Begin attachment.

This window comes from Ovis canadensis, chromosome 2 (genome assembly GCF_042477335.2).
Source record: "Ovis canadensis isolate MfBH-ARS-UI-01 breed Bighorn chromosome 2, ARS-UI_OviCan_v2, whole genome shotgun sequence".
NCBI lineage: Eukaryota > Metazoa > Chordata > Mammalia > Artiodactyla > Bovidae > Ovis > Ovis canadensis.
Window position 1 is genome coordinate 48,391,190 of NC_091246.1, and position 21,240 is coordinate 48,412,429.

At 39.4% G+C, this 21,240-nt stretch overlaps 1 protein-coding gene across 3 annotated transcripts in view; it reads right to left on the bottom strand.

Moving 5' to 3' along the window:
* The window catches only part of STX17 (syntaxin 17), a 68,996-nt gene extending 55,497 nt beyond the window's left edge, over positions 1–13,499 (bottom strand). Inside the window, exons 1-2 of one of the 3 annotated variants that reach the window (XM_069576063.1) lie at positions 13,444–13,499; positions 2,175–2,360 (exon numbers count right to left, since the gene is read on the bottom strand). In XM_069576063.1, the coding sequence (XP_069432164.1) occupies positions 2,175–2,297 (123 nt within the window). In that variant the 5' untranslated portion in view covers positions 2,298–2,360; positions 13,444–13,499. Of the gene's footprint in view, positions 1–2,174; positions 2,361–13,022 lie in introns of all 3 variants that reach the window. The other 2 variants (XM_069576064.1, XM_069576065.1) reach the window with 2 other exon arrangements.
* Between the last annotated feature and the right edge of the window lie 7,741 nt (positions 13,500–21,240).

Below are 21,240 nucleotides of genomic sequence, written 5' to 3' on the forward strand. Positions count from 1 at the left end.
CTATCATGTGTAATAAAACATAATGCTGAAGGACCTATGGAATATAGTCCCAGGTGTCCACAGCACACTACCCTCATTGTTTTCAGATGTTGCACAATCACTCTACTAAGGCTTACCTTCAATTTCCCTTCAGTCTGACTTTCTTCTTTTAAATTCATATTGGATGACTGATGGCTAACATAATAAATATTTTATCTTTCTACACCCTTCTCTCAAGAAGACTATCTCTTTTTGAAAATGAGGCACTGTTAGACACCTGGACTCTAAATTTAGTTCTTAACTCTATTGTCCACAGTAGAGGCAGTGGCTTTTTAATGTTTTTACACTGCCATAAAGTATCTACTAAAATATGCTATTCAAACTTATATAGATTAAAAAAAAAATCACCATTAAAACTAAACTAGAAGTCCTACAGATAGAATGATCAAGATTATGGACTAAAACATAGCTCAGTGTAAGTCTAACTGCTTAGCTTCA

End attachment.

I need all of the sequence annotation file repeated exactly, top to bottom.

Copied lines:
This window comes from Ovis canadensis, chromosome 2 (genome assembly GCF_042477335.2).
Source record: "Ovis canadensis isolate MfBH-ARS-UI-01 breed Bighorn chromosome 2, ARS-UI_OviCan_v2, whole genome shotgun sequence".
NCBI lineage: Eukaryota > Metazoa > Chordata > Mammalia > Artiodactyla > Bovidae > Ovis > Ovis canadensis.
Window position 1 is genome coordinate 48,391,190 of NC_091246.1, and position 21,240 is coordinate 48,412,429.

At 39.4% G+C, this 21,240-nt stretch overlaps 1 protein-coding gene across 3 annotated transcripts in view; it reads right to left on the bottom strand.

Moving 5' to 3' along the window:
* The window catches only part of STX17 (syntaxin 17), a 68,996-nt gene extending 55,497 nt beyond the window's left edge, over positions 1–13,499 (bottom strand). Inside the window, exons 1-2 of one of the 3 annotated variants that reach the window (XM_069576063.1) lie at positions 13,444–13,499; positions 2,175–2,360 (exon numbers count right to left, since the gene is read on the bottom strand). In XM_069576063.1, the coding sequence (XP_069432164.1) occupies positions 2,175–2,297 (123 nt within the window). In that variant the 5' untranslated portion in view covers positions 2,298–2,360; positions 13,444–13,499. Of the gene's footprint in view, positions 1–2,174; positions 2,361–13,022 lie in introns of all 3 variants that reach the window. The other 2 variants (XM_069576064.1, XM_069576065.1) reach the window with 2 other exon arrangements.
* Between the last annotated feature and the right edge of the window lie 7,741 nt (positions 13,500–21,240).

Below are 21,240 nucleotides of genomic sequence, written 5' to 3' on the forward strand. Positions count from 1 at the left end.
CTATCATGTGTAATAAAACATAATGCTGAAGGACCTATGGAATATAGTCCCAGGTGTCCACAGCACACTACCCTCATTGTTTTCAGATGTTGCACAATCACTCTACTAAGGCTTACCTTCAATTTCCCTTCAGTCTGACTTTCTTCTTTTAAATTCATATTGGATGACTGATGGCTAACATAATAAATATTTTATCTTTCTACACCCTTCTCTCAAGAAGACTATCTCTTTTTGAAAATGAGGCACTGTTAGACACCTGGACTCTAAATTTAGTTCTTAACTCTATTGTCCACAGTAGAGGCAGTGGCTTTTTAATGTTTTTACACTGCCATAAAGTATCTACTAAAATATGCTATTCAAACTTATATAGATTAAAAAAAAAATCACCATTAAAACTAAACTAGAAGTCCTACAGATAGAATGATCAAGATTATGGACTAAAACATAGCTCAGTGTAAGTCTAACTGCTTAGCTTCA